Fair Value Financial Accounting


Statement of financial accounting standards is aimed at describing the appropriate accounting standards and rules for observing accounting policies that are set by FASB. It is expected that all the companies will follow the rules of these standards, while the aspect of corporate transparency is involved in this matter.

Accounting standards are closely linked with the values of conservatism in accountancy, and the importance of these conservative measures for the effectiveness of the accounting process, and financial management of a company in general. Additionally, conservatism will be regarded as the necessary factor for defining the financial accounting effectiveness, as, by the definition of Basu Coefficient, the financial statement of the key economic processes requires a particular measure of conservatism because of the well-known asymmetry in financial information flow.

Conservatism as a Qualitative Characteristic of Financial Statements

First, it should be stated that by the key values of financial accounting, conservatism is often regarded as the necessary measurer for coping with the informational asymmetry. (Rainsbury and Bradbury, 2008) This asymmetry is common for equity-based financial structures, while investors are the key sources of this asymmetry. Conservatism helps to reduce the manager’s attempts to stimulate the appearance of asymmetry by manipulating the necessary accounting numbers, therefore, the deadweight losses may be decreased, or even avoided. Therefore, by Geiger and Raghunandan (2002, p 165), the following statement should be emphasized:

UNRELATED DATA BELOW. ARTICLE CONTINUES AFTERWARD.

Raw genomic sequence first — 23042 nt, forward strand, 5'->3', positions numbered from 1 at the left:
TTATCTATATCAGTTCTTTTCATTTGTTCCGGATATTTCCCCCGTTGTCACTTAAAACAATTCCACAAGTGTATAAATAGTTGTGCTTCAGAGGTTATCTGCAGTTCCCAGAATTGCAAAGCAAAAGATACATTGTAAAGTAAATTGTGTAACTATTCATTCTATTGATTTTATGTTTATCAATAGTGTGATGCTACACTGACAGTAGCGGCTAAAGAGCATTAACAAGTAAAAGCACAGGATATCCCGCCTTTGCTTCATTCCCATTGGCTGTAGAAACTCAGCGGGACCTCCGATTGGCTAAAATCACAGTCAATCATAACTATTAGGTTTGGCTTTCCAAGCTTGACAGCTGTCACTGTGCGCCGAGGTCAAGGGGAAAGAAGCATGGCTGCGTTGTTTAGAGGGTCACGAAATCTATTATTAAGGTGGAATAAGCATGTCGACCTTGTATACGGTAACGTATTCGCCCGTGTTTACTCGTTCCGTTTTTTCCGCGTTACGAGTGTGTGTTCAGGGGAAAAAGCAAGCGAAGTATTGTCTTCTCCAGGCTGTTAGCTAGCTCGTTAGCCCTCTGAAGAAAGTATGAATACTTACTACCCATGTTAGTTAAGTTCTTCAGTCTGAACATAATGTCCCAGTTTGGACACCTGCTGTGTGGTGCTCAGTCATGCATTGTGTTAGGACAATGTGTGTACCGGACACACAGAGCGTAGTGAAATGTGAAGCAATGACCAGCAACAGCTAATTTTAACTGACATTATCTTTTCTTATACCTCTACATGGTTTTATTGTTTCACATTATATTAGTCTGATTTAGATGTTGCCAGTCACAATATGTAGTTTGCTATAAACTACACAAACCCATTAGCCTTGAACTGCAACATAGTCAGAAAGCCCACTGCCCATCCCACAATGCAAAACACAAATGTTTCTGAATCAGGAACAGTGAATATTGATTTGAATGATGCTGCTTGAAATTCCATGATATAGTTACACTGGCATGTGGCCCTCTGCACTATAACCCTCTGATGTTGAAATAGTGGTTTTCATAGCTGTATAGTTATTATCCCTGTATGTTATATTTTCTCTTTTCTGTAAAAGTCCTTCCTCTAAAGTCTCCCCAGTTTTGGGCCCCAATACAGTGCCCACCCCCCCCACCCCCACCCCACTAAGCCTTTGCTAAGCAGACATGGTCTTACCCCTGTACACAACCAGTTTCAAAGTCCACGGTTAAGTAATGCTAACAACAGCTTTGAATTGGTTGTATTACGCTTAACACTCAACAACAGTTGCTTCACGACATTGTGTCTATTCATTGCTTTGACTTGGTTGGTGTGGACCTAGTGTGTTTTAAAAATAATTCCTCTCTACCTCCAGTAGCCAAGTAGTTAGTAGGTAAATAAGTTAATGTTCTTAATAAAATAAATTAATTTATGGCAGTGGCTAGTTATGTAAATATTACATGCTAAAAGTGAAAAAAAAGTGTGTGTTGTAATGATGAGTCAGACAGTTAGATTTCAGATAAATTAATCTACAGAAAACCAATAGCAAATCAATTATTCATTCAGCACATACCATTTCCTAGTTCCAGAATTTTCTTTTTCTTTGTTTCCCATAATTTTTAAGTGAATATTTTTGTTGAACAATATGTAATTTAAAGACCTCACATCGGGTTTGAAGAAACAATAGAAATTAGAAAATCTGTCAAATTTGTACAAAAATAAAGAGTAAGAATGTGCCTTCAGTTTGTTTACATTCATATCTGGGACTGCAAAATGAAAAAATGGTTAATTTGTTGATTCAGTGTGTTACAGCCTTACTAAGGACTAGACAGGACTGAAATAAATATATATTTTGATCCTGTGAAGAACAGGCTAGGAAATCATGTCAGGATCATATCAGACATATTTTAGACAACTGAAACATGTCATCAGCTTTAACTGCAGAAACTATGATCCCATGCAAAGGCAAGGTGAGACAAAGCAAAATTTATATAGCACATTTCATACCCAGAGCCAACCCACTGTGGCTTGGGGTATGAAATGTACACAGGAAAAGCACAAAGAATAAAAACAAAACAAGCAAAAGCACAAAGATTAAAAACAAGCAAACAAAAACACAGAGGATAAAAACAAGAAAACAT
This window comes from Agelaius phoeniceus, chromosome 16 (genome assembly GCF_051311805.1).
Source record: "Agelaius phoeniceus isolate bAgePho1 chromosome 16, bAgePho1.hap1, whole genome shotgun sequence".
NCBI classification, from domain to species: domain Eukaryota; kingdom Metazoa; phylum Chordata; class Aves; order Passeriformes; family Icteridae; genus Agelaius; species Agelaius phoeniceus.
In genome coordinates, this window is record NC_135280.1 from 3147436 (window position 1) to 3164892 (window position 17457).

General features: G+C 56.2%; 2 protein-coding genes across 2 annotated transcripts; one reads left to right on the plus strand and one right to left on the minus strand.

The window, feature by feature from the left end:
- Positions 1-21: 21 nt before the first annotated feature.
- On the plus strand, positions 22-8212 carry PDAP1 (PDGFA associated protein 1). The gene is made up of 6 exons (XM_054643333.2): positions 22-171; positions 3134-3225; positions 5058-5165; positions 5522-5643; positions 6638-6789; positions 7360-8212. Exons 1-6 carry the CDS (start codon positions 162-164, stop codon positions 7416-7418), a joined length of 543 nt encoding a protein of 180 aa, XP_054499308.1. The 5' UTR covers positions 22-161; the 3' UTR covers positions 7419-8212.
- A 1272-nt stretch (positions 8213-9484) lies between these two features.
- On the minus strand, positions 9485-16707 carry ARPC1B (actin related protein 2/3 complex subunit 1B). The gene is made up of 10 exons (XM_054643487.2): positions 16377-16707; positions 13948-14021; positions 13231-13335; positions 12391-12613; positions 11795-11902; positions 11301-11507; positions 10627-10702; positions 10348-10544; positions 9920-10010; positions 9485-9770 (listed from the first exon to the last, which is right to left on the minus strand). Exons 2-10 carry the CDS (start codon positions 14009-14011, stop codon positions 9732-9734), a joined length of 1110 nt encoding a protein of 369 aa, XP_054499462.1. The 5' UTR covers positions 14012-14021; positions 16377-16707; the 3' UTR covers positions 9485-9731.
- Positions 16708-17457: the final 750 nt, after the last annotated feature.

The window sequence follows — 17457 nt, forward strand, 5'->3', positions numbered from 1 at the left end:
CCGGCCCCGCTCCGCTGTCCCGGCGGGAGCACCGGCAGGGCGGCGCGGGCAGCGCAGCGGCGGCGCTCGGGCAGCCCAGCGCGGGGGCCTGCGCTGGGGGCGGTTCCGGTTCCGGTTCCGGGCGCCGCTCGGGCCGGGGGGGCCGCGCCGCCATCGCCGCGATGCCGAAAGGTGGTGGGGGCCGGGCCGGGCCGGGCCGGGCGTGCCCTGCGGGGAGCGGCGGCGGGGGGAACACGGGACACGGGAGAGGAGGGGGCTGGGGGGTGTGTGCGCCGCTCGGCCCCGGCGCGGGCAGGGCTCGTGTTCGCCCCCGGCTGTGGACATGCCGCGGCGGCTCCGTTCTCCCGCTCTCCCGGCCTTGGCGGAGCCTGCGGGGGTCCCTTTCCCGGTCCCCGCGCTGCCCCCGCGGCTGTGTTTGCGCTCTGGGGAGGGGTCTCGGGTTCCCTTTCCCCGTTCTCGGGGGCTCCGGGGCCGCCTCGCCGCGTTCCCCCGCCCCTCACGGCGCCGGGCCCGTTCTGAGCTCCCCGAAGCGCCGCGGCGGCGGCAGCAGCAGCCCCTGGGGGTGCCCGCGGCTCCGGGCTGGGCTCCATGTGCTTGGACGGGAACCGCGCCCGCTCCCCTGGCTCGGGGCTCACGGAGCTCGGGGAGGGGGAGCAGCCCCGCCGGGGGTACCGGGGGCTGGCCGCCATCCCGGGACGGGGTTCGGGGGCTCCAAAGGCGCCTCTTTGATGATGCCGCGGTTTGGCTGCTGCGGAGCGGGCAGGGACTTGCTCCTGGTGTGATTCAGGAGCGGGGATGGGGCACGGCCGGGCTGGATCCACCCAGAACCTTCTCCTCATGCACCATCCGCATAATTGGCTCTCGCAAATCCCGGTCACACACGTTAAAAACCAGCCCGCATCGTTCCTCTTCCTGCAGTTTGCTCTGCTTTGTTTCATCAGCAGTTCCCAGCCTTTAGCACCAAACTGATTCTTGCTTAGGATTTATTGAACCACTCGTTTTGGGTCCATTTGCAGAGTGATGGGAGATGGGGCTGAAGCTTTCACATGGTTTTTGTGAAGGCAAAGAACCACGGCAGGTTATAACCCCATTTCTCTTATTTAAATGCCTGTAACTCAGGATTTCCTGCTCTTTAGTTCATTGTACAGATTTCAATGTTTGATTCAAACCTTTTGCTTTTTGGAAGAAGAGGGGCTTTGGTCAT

Information asymmetry among equity investors is significantly positively related to conservatism after controlling for contracting and other demands for conservatism. Further, changes in information asymmetry between equity investors cause changes in conservatism. The second result rejects the FASB’s proposition that conservatism produces information asymmetry among equity investors. An important implication is that, if the FASB were successful in meeting their stated goal of eliminating conservatism, they would increase information asymmetry between informed and uninformed investors, not reduce it. This outcome is inconsistent with the objectives of the Securities Acts.

In the light of this fact, it should be emphasized that the increased fair value decreases the conservatism levels in balance sheets. Nonfinancial companies without clearly stated financial liabilities are more subjected to this increase. This may be explained by the fact that fair value principles allow performing write-ups of financial assets. (Kuppusamy and Nazim, 2003) However, most companies do not have sufficient financial liabilities for performing fair value principles, and by FAS 159 principles, the absence of write-ups of financial liabilities may be the reason for higher values of net assets, as well as lesser balance sheet conservatism. (Penman, 2007)